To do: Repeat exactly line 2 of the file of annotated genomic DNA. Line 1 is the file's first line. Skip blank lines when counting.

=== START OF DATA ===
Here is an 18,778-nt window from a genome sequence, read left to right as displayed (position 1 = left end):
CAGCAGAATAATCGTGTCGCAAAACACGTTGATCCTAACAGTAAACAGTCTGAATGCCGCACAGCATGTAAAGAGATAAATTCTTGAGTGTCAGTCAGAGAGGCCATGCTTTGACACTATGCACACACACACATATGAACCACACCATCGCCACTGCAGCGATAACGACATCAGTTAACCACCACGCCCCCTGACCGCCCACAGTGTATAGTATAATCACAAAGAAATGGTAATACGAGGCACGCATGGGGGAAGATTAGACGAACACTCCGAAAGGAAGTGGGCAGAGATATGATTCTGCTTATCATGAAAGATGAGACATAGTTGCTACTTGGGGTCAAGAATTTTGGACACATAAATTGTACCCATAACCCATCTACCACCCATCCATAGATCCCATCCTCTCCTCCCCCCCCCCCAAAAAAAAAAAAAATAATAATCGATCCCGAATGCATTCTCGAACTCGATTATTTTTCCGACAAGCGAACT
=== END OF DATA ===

CAGCAGAATAATCGTGTCGCAAAACACGTTGATCCTAACAGTAAACAGTCTGAATGCCGCACAGCATGTAAAGAGATAAATTCTTGAGTGTCAGTCAGAGAGGCCATGCTTTGACACTATGCACACACACACATATGAACCACACCATCGCCACTGCAGCGATAACGACATCAGTTAACCACCACGCCCCCTGACCGCCCACAGTGTATAGTATAATCACAAAGAAATGGTAATACGAGGCACGCATGGGGGAAGATTAGACGAACACTCCGAAAGGAAGTGGGCAGAGATATGATTCTGCTTATCATGAAAGATGAGACATAGTTGCTACTTGGGGTCAAGAATTTTGGACACATAAATTGTACCCATAACCCATCTACCACCCATCCATAGATCCCATCCTCTCCTCCCCCCCCCCCAAAAAAAAAAAAAATAATAATCGATCCCGAATGCATTCTCGAACTCGATTATTTTTCCGACAAGCGAACT